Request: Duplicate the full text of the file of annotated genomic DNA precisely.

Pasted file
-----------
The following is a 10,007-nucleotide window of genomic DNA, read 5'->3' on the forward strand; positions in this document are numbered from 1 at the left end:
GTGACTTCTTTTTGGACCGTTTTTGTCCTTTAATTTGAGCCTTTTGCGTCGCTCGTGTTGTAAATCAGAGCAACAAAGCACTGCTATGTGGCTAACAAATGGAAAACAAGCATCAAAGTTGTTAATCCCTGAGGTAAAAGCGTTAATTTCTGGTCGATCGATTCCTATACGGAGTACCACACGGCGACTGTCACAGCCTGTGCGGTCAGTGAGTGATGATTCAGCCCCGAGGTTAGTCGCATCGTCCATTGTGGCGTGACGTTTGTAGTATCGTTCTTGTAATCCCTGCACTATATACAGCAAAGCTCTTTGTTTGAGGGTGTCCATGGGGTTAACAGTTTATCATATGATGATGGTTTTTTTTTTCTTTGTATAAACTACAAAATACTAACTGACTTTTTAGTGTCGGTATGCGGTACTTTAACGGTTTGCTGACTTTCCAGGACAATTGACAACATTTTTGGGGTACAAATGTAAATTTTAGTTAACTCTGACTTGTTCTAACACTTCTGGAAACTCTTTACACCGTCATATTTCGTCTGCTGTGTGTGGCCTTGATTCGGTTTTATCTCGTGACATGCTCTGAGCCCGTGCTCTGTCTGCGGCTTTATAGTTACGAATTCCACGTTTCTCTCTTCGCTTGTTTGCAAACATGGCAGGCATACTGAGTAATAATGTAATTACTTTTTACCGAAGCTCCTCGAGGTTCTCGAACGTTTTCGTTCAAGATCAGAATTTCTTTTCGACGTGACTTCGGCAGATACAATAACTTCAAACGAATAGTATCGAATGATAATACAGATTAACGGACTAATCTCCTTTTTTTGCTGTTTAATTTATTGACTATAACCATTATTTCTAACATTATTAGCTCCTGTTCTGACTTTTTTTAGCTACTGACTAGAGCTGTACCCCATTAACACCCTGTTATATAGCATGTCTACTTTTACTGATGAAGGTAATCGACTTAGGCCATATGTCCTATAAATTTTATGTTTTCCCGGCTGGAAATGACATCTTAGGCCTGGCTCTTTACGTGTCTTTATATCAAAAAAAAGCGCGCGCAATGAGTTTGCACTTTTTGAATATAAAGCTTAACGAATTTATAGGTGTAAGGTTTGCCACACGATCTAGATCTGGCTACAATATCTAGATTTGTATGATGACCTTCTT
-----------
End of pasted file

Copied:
The following is a 10,007-nucleotide window of genomic DNA, read 5'->3' on the forward strand; positions in this document are numbered from 1 at the left end:
GTGACTTCTTTTTGGACCGTTTTTGTCCTTTAATTTGAGCCTTTTGCGTCGCTCGTGTTGTAAATCAGAGCAACAAAGCACTGCTATGTGGCTAACAAATGGAAAACAAGCATCAAAGTTGTTAATCCCTGAGGTAAAAGCGTTAATTTCTGGTCGATCGATTCCTATACGGAGTACCACACGGCGACTGTCACAGCCTGTGCGGTCAGTGAGTGATGATTCAGCCCCGAGGTTAGTCGCATCGTCCATTGTGGCGTGACGTTTGTAGTATCGTTCTTGTAATCCCTGCACTATATACAGCAAAGCTCTTTGTTTGAGGGTGTCCATGGGGTTAACAGTTTATCATATGATGATGGTTTTTTTTTTCTTTGTATAAACTACAAAATACTAACTGACTTTTTAGTGTCGGTATGCGGTACTTTAACGGTTTGCTGACTTTCCAGGACAATTGACAACATTTTTGGGGTACAAATGTAAATTTTAGTTAACTCTGACTTGTTCTAACACTTCTGGAAACTCTTTACACCGTCATATTTCGTCTGCTGTGTGTGGCCTTGATTCGGTTTTATCTCGTGACATGCTCTGAGCCCGTGCTCTGTCTGCGGCTTTATAGTTACGAATTCCACGTTTCTCTCTTCGCTTGTTTGCAAACATGGCAGGCATACTGAGTAATAATGTAATTACTTTTTACCGAAGCTCCTCGAGGTTCTCGAACGTTTTCGTTCAAGATCAGAATTTCTTTTCGACGTGACTTCGGCAGATACAATAACTTCAAACGAATAGTATCGAATGATAATACAGATTAACGGACTAATCTCCTTTTTTTGCTGTTTAATTTATTGACTATAACCATTATTTCTAACATTATTAGCTCCTGTTCTGACTTTTTTTAGCTACTGACTAGAGCTGTACCCCATTAACACCCTGTTATATAGCATGTCTACTTTTACTGATGAAGGTAATCGACTTAGGCCATATGTCCTATAAATTTTATGTTTTCCCGGCTGGAAATGACATCTTAGGCCTGGCTCTTTACGTGTCTTTATATCAAAAAAAAGCGCGCGCAATGAGTTTGCACTTTTTGAATATAAAGCTTAACGAATTTATAGGTGTAAGGTTTGCCACACGATCTAGATCTGGCTACAATATCTAGATTTGTATGATGACCTTCTT